Following the news, the share prices of McKesson and pharmacy chain Walgreen Co. dropped by nearly 20 per cent, wiping out most of the gains they have accrued over the previous several months.
The fear at the time was that Amazon would disrupt the health-care industry. My students did not believe so, and that is why they recommended the company for the Ivey Value Fund.
They did not believe that Amazon could compete and win in an industry when the incumbents were no longer underestimating its capabilities and were watching and reacting to every move Amazon made. They believed the market was overreacting?
They did not believe Amazon was really a threat to McKesson’s distribution business, because distributing and selling drugs is not like selling or distributing anything else. Amazon has history of disrupting high-margin businesses; why would it consider disrupting a business with gross margins of 3 per cent to 5 per cent and less than 2-per-cent operating margins? The recent announcement by Amazon substantiates this belief.
McKesson is a long-term investment with strong fundamentals operating in a demand inelastic and non-cyclical market. According to my students, who follow the stock for the Ivey Value Fund, McKesson possesses and delivers the following.
First, customer service. McKesson has renewed its contracts with RiteAid (to 2030) and CVS (to June 2023). Considering that CVS accounted for 19.4 per cent and 31.9 per cent of total consolidated fiscal year 2019 revenue and accounts receivables, respectively, McKesson’s long-term relationship with its major clients contributes to its sustainability.
Second, efficient operations. Management has updated its cost savings plan to US$400-500 million by fiscal 2021. MCK’s operating margin has increased from 1.40 per cent to 1.53 per cent year-to-year and continues to improve.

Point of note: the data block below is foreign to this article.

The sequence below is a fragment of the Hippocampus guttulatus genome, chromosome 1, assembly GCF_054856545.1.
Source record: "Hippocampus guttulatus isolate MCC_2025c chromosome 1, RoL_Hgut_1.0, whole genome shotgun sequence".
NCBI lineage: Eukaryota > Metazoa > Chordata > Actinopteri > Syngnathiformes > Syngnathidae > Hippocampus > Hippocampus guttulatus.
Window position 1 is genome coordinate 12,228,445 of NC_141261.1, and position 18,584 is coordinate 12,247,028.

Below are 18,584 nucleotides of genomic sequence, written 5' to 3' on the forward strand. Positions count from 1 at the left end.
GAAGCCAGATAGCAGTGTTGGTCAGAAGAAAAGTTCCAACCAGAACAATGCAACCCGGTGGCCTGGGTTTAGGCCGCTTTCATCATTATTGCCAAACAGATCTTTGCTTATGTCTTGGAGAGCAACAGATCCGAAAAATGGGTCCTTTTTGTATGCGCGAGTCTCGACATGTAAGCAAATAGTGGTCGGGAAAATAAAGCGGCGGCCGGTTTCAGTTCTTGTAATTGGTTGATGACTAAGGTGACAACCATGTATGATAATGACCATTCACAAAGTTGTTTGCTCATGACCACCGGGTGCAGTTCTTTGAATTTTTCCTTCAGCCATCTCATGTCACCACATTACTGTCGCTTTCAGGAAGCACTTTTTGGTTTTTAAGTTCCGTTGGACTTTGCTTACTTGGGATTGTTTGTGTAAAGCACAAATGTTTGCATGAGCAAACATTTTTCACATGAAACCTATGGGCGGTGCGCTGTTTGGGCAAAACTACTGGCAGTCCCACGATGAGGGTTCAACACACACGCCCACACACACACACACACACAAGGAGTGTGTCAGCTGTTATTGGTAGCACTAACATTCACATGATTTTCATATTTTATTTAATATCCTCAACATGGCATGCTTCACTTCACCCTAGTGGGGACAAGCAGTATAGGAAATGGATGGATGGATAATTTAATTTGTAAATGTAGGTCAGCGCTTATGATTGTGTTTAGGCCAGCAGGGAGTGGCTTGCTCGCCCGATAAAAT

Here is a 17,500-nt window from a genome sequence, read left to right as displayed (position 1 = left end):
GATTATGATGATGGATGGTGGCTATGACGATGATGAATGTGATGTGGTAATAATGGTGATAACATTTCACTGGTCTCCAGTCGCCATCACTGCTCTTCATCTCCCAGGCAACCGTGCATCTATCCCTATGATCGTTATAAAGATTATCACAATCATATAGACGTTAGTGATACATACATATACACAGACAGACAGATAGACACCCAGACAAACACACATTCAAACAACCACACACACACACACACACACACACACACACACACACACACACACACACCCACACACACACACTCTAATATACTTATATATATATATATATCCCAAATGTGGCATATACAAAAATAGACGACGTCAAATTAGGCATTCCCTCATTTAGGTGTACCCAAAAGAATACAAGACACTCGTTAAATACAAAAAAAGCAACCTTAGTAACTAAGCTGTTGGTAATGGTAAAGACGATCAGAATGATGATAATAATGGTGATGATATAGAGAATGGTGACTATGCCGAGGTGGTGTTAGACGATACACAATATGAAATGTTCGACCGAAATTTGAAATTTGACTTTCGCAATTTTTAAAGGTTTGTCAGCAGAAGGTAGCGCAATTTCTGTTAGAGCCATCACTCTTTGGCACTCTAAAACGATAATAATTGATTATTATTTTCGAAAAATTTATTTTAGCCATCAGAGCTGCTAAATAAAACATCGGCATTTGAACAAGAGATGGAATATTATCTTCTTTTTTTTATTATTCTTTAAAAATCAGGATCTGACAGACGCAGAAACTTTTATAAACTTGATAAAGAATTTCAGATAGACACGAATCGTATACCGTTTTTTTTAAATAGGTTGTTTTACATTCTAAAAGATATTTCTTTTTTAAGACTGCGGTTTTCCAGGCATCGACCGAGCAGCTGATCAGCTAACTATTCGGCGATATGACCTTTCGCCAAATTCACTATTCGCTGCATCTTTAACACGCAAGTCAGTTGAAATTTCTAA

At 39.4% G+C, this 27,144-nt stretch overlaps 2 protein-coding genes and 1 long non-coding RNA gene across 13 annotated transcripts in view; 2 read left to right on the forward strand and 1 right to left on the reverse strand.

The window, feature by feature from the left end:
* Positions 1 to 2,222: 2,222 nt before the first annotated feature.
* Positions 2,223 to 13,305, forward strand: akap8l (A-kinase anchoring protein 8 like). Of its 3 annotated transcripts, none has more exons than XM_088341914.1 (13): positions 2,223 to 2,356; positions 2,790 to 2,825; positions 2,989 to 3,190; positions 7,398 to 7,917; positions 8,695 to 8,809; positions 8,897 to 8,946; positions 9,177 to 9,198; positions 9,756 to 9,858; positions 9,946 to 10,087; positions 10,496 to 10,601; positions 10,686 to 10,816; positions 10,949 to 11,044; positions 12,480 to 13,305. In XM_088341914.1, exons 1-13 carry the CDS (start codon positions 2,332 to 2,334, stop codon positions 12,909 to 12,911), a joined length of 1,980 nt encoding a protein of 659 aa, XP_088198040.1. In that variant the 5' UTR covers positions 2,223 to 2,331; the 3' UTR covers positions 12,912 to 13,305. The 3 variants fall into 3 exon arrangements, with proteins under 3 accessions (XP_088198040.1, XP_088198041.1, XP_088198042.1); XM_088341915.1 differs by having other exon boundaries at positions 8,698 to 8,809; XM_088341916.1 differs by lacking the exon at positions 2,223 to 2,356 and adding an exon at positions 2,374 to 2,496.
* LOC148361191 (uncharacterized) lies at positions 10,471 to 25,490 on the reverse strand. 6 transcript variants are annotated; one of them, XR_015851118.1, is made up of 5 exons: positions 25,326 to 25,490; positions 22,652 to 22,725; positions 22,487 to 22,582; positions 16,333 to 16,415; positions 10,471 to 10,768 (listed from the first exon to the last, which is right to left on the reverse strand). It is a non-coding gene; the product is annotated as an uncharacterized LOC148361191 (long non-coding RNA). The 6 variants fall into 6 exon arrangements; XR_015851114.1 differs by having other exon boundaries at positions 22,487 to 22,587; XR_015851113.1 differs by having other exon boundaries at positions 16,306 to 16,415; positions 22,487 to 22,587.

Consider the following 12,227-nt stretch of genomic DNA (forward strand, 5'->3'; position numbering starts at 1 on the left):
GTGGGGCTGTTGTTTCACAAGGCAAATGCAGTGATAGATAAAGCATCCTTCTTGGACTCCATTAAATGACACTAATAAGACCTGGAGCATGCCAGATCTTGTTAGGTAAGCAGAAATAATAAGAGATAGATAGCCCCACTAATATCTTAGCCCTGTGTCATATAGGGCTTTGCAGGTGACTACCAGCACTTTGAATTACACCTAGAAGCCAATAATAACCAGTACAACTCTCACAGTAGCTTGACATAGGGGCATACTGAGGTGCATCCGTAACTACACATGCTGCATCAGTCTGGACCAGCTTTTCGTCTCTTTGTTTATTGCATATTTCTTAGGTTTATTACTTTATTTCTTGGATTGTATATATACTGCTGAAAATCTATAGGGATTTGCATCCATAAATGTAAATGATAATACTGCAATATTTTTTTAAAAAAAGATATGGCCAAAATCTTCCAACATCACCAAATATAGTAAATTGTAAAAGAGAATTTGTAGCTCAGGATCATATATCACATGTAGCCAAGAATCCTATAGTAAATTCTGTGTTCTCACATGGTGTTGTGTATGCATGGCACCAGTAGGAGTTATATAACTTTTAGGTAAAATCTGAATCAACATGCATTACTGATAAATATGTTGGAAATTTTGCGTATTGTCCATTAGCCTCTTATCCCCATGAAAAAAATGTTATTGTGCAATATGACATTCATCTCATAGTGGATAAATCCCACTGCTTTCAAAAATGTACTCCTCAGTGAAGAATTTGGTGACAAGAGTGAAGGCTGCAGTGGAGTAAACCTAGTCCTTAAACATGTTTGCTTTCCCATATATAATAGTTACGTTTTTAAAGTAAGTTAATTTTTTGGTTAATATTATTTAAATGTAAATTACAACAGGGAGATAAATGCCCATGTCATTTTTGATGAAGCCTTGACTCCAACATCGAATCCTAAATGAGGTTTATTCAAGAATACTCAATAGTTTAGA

Third, strategic investment. McKesson has been strategically diversifying into high-return growth areas in response to the industry headwinds in generic and traditional sourcing. Among others, MCK acquired Medical Specialties Distributors for US$800-million in fiscal 2018 and experienced 18.8-per-cent revenue growth in its Medical-Surgical Solutions division for the third quarter of FY19. McKesson’s M&A activities are expected to continue. Forth, Change Healthcare IPO. The IPO brought in US$888-million. Following the completion of the IPO, McKesson’s share of Change Healthcare declined to 58.5 per cent from the 70 per cent that it previously owned.
The stock currently trades at about 10 times estimated fiscal 2020 EPS and has a P/B of about 3.5 times. For quality Buffett-like stocks, MCK looks like a good deal. Nevertheless, when accounting for a 33-per-cent margin of safety the stock price is currently trading above the entry price of $135.70, making the stock not truly undervalued and hence a hold at this point rather than a buy.
George Athanassakos is a professor of finance and holds the Ben Graham Chair in Value Investing at the Richard Ivey School of Business, Western University.